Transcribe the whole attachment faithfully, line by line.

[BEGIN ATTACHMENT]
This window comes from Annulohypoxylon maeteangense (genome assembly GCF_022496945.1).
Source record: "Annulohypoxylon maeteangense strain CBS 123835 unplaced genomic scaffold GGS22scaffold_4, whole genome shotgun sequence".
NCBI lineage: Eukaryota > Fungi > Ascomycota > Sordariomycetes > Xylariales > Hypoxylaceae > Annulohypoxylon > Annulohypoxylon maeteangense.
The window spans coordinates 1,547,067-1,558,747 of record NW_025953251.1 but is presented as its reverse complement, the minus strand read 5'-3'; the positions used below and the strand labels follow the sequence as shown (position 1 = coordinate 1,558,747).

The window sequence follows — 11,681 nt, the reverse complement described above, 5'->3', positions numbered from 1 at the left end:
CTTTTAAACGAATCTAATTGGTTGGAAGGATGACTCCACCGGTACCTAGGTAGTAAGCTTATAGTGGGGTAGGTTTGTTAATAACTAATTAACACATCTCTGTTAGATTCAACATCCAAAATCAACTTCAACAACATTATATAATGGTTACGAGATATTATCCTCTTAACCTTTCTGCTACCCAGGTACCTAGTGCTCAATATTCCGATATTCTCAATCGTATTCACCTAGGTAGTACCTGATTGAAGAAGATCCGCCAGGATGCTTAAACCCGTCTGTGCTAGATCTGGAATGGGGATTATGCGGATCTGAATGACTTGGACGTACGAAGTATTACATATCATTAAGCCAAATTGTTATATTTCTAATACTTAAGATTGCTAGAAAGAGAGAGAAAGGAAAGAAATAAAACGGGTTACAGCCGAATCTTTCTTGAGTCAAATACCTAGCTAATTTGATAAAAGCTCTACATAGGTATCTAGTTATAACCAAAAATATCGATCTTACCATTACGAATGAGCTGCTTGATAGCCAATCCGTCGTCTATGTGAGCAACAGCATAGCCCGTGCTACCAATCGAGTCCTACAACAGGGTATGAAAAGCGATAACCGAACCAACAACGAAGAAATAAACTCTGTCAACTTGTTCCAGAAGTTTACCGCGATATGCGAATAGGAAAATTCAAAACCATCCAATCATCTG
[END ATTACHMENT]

This window comes from Annulohypoxylon maeteangense (genome assembly GCF_022496945.1).
Source record: "Annulohypoxylon maeteangense strain CBS 123835 unplaced genomic scaffold GGS22scaffold_4, whole genome shotgun sequence".
NCBI lineage: Eukaryota > Fungi > Ascomycota > Sordariomycetes > Xylariales > Hypoxylaceae > Annulohypoxylon > Annulohypoxylon maeteangense.
The window spans coordinates 1,547,067-1,558,747 of record NW_025953251.1 but is presented as its reverse complement, the minus strand read 5'-3'; the positions used below and the strand labels follow the sequence as shown (position 1 = coordinate 1,558,747).

The window sequence follows — 11,681 nt, the reverse complement described above, 5'->3', positions numbered from 1 at the left end:
CTTTTAAACGAATCTAATTGGTTGGAAGGATGACTCCACCGGTACCTAGGTAGTAAGCTTATAGTGGGGTAGGTTTGTTAATAACTAATTAACACATCTCTGTTAGATTCAACATCCAAAATCAACTTCAACAACATTATATAATGGTTACGAGATATTATCCTCTTAACCTTTCTGCTACCCAGGTACCTAGTGCTCAATATTCCGATATTCTCAATCGTATTCACCTAGGTAGTACCTGATTGAAGAAGATCCGCCAGGATGCTTAAACCCGTCTGTGCTAGATCTGGAATGGGGATTATGCGGATCTGAATGACTTGGACGTACGAAGTATTACATATCATTAAGCCAAATTGTTATATTTCTAATACTTAAGATTGCTAGAAAGAGAGAGAAAGGAAAGAAATAAAACGGGTTACAGCCGAATCTTTCTTGAGTCAAATACCTAGCTAATTTGATAAAAGCTCTACATAGGTATCTAGTTATAACCAAAAATATCGATCTTACCATTACGAATGAGCTGCTTGATAGCCAATCCGTCGTCTATGTGAGCAACAGCATAGCCCGTGCTACCAATCGAGTCCTACAACAGGGTATGAAAAGCGATAACCGAACCAACAACGAAGAAATAAACTCTGTCAACTTGTTCCAGAAGTTTACCGCGATATGCGAATAGGAAAATTCAAAACCATCCAATCATCTG